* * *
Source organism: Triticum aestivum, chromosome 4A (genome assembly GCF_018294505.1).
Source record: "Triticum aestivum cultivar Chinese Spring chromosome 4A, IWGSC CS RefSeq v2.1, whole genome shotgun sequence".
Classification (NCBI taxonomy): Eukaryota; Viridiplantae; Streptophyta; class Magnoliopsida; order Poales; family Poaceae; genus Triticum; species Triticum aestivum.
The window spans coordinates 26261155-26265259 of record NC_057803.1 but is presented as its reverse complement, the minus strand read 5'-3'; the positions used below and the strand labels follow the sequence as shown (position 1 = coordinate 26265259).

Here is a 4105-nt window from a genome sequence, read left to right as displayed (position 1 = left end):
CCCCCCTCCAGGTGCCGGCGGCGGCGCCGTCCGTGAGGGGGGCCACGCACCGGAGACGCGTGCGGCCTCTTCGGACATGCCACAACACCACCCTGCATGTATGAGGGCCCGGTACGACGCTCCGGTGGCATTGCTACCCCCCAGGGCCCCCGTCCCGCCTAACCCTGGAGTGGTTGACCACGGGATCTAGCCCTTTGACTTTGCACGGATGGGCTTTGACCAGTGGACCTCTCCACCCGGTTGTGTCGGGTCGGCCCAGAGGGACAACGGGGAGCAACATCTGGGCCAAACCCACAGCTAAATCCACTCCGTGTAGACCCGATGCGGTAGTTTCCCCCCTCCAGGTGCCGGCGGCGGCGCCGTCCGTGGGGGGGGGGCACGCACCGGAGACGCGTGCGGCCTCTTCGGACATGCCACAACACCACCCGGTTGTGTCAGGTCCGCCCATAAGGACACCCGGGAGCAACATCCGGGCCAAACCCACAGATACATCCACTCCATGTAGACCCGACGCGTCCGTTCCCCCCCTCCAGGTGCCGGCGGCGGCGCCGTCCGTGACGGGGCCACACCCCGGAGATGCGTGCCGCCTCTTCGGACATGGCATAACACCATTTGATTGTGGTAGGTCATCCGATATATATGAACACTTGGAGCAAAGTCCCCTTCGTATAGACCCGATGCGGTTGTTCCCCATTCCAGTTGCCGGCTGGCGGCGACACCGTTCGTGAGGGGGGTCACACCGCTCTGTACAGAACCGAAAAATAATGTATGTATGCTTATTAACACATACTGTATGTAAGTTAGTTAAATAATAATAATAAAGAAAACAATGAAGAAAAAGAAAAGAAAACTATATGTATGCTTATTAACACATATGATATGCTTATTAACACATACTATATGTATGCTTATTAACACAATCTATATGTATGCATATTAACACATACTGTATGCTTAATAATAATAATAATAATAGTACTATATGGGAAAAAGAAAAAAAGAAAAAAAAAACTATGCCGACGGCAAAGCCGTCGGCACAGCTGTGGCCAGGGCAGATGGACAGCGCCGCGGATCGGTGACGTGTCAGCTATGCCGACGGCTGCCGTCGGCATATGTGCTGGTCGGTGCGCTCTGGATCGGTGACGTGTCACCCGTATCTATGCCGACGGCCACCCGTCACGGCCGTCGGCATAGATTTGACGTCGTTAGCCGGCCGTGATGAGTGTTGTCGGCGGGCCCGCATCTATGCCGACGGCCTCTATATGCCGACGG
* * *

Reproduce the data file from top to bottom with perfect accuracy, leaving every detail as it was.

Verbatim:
Source organism: Triticum aestivum, chromosome 4A (genome assembly GCF_018294505.1).
Source record: "Triticum aestivum cultivar Chinese Spring chromosome 4A, IWGSC CS RefSeq v2.1, whole genome shotgun sequence".
Classification (NCBI taxonomy): Eukaryota; Viridiplantae; Streptophyta; class Magnoliopsida; order Poales; family Poaceae; genus Triticum; species Triticum aestivum.
The window spans coordinates 26261155-26265259 of record NC_057803.1 but is presented as its reverse complement, the minus strand read 5'-3'; the positions used below and the strand labels follow the sequence as shown (position 1 = coordinate 26265259).

Here is a 4105-nt window from a genome sequence, read left to right as displayed (position 1 = left end):
CCCCCCTCCAGGTGCCGGCGGCGGCGCCGTCCGTGAGGGGGGCCACGCACCGGAGACGCGTGCGGCCTCTTCGGACATGCCACAACACCACCCTGCATGTATGAGGGCCCGGTACGACGCTCCGGTGGCATTGCTACCCCCCAGGGCCCCCGTCCCGCCTAACCCTGGAGTGGTTGACCACGGGATCTAGCCCTTTGACTTTGCACGGATGGGCTTTGACCAGTGGACCTCTCCACCCGGTTGTGTCGGGTCGGCCCAGAGGGACAACGGGGAGCAACATCTGGGCCAAACCCACAGCTAAATCCACTCCGTGTAGACCCGATGCGGTAGTTTCCCCCCTCCAGGTGCCGGCGGCGGCGCCGTCCGTGGGGGGGGGGCACGCACCGGAGACGCGTGCGGCCTCTTCGGACATGCCACAACACCACCCGGTTGTGTCAGGTCCGCCCATAAGGACACCCGGGAGCAACATCCGGGCCAAACCCACAGATACATCCACTCCATGTAGACCCGACGCGTCCGTTCCCCCCCTCCAGGTGCCGGCGGCGGCGCCGTCCGTGACGGGGCCACACCCCGGAGATGCGTGCCGCCTCTTCGGACATGGCATAACACCATTTGATTGTGGTAGGTCATCCGATATATATGAACACTTGGAGCAAAGTCCCCTTCGTATAGACCCGATGCGGTTGTTCCCCATTCCAGTTGCCGGCTGGCGGCGACACCGTTCGTGAGGGGGGTCACACCGCTCTGTACAGAACCGAAAAATAATGTATGTATGCTTATTAACACATACTGTATGTAAGTTAGTTAAATAATAATAATAAAGAAAACAATGAAGAAAAAGAAAAGAAAACTATATGTATGCTTATTAACACATATGATATGCTTATTAACACATACTATATGTATGCTTATTAACACAATCTATATGTATGCATATTAACACATACTGTATGCTTAATAATAATAATAATAATAGTACTATATGGGAAAAAGAAAAAAAGAAAAAAAAAACTATGCCGACGGCAAAGCCGTCGGCACAGCTGTGGCCAGGGCAGATGGACAGCGCCGCGGATCGGTGACGTGTCAGCTATGCCGACGGCTGCCGTCGGCATATGTGCTGGTCGGTGCGCTCTGGATCGGTGACGTGTCACCCGTATCTATGCCGACGGCCACCCGTCACGGCCGTCGGCATAGATTTGACGTCGTTAGCCGGCCGTGATGAGTGTTGTCGGCGGGCCCGCATCTATGCCGACGGCCTCTATATGCCGACGG